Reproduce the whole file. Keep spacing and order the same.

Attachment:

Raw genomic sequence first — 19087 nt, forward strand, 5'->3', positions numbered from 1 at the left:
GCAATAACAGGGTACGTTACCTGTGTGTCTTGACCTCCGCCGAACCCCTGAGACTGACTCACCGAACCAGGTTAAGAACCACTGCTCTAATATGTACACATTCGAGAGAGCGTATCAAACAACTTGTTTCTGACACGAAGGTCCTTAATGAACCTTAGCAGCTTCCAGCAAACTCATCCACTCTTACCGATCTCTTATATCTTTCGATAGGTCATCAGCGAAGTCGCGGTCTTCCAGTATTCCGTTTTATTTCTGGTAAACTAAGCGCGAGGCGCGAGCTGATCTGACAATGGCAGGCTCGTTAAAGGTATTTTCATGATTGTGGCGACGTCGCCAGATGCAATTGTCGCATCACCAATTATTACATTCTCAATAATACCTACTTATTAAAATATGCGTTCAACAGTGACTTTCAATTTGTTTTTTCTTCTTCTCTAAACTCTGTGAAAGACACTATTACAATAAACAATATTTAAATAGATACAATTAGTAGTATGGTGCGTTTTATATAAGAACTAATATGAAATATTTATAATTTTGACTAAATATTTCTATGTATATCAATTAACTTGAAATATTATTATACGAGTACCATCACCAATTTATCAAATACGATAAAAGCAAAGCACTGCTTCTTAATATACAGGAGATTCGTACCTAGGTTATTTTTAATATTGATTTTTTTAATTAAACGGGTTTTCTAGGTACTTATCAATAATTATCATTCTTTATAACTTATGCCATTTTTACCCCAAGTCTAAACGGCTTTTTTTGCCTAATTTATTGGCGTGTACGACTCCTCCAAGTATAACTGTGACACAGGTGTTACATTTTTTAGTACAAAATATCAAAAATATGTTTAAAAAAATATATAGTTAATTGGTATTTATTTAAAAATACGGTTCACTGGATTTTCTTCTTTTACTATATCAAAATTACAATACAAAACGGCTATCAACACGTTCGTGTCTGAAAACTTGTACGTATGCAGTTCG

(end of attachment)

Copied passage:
Raw genomic sequence first — 19087 nt, forward strand, 5'->3', positions numbered from 1 at the left:
GCAATAACAGGGTACGTTACCTGTGTGTCTTGACCTCCGCCGAACCCCTGAGACTGACTCACCGAACCAGGTTAAGAACCACTGCTCTAATATGTACACATTCGAGAGAGCGTATCAAACAACTTGTTTCTGACACGAAGGTCCTTAATGAACCTTAGCAGCTTCCAGCAAACTCATCCACTCTTACCGATCTCTTATATCTTTCGATAGGTCATCAGCGAAGTCGCGGTCTTCCAGTATTCCGTTTTATTTCTGGTAAACTAAGCGCGAGGCGCGAGCTGATCTGACAATGGCAGGCTCGTTAAAGGTATTTTCATGATTGTGGCGACGTCGCCAGATGCAATTGTCGCATCACCAATTATTACATTCTCAATAATACCTACTTATTAAAATATGCGTTCAACAGTGACTTTCAATTTGTTTTTTCTTCTTCTCTAAACTCTGTGAAAGACACTATTACAATAAACAATATTTAAATAGATACAATTAGTAGTATGGTGCGTTTTATATAAGAACTAATATGAAATATTTATAATTTTGACTAAATATTTCTATGTATATCAATTAACTTGAAATATTATTATACGAGTACCATCACCAATTTATCAAATACGATAAAAGCAAAGCACTGCTTCTTAATATACAGGAGATTCGTACCTAGGTTATTTTTAATATTGATTTTTTTAATTAAACGGGTTTTCTAGGTACTTATCAATAATTATCATTCTTTATAACTTATGCCATTTTTACCCCAAGTCTAAACGGCTTTTTTTGCCTAATTTATTGGCGTGTACGACTCCTCCAAGTATAACTGTGACACAGGTGTTACATTTTTTAGTACAAAATATCAAAAATATGTTTAAAAAAATATATAGTTAATTGGTATTTATTTAAAAATACGGTTCACTGGATTTTCTTCTTTTACTATATCAAAATTACAATACAAAACGGCTATCAACACGTTCGTGTCTGAAAACTTGTACGTATGCAGTTCG